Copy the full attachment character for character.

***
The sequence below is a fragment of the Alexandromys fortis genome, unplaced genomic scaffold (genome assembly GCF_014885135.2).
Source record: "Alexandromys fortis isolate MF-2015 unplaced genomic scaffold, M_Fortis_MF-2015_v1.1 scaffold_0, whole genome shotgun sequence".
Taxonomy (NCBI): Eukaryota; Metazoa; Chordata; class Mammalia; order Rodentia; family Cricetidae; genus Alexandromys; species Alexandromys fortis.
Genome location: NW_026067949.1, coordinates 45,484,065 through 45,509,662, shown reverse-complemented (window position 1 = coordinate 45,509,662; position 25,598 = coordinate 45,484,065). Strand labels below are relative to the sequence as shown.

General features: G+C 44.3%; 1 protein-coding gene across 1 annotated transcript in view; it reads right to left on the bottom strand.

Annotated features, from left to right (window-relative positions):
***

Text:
The sequence below is a fragment of the Alexandromys fortis genome, unplaced genomic scaffold (genome assembly GCF_014885135.2).
Source record: "Alexandromys fortis isolate MF-2015 unplaced genomic scaffold, M_Fortis_MF-2015_v1.1 scaffold_0, whole genome shotgun sequence".
Taxonomy (NCBI): Eukaryota; Metazoa; Chordata; class Mammalia; order Rodentia; family Cricetidae; genus Alexandromys; species Alexandromys fortis.
Genome location: NW_026067949.1, coordinates 45,484,065 through 45,509,662, shown reverse-complemented (window position 1 = coordinate 45,509,662; position 25,598 = coordinate 45,484,065). Strand labels below are relative to the sequence as shown.

General features: G+C 44.3%; 1 protein-coding gene across 1 annotated transcript in view; it reads right to left on the bottom strand.

Annotated features, from left to right (window-relative positions):